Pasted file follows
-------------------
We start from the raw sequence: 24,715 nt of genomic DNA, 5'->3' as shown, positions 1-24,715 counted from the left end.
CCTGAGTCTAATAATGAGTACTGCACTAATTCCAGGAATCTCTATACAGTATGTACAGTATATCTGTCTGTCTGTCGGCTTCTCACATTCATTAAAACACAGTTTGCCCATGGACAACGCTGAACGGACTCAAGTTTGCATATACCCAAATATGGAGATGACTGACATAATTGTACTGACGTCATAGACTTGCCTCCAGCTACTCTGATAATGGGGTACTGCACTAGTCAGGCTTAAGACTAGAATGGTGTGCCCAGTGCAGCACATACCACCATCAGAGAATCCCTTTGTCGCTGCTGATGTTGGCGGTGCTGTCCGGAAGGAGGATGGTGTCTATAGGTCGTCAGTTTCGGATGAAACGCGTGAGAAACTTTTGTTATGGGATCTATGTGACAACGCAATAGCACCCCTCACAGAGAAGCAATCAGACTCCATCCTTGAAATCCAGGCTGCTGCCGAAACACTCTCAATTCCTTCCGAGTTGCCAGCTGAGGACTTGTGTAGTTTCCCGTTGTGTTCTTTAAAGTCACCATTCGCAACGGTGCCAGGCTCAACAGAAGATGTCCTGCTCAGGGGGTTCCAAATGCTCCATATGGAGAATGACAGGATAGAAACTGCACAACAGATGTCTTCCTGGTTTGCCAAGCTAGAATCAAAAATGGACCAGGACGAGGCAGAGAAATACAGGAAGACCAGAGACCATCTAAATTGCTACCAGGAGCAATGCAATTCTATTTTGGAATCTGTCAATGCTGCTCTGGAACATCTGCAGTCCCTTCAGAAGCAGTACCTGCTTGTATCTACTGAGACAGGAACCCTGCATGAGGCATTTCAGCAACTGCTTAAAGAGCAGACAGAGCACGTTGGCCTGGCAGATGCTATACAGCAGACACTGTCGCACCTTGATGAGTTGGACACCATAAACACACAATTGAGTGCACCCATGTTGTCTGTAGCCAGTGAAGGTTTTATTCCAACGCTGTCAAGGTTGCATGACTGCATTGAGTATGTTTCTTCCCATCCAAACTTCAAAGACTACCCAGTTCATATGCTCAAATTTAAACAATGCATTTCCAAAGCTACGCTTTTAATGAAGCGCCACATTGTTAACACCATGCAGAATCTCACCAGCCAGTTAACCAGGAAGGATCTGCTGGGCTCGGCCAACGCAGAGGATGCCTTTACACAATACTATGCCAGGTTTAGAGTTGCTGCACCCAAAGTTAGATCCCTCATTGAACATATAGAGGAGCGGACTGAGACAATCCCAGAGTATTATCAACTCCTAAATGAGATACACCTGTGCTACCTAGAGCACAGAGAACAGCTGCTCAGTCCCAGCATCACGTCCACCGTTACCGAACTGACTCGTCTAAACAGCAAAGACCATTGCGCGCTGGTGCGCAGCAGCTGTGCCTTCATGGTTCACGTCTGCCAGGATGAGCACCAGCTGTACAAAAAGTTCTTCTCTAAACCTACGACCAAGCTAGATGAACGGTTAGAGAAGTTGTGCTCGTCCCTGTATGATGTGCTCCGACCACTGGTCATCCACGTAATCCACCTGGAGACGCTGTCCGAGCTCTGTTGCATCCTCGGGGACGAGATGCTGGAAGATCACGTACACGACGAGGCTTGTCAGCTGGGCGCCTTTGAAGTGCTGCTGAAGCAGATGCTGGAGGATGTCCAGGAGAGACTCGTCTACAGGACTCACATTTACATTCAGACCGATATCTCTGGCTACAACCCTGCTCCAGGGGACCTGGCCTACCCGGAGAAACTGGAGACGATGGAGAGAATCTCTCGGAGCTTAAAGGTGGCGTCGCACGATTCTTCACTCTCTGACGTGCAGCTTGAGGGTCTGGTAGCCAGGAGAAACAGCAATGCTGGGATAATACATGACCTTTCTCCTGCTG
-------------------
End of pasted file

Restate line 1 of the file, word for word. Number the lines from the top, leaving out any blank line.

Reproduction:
We start from the raw sequence: 24,715 nt of genomic DNA, 5'->3' as shown, positions 1-24,715 counted from the left end.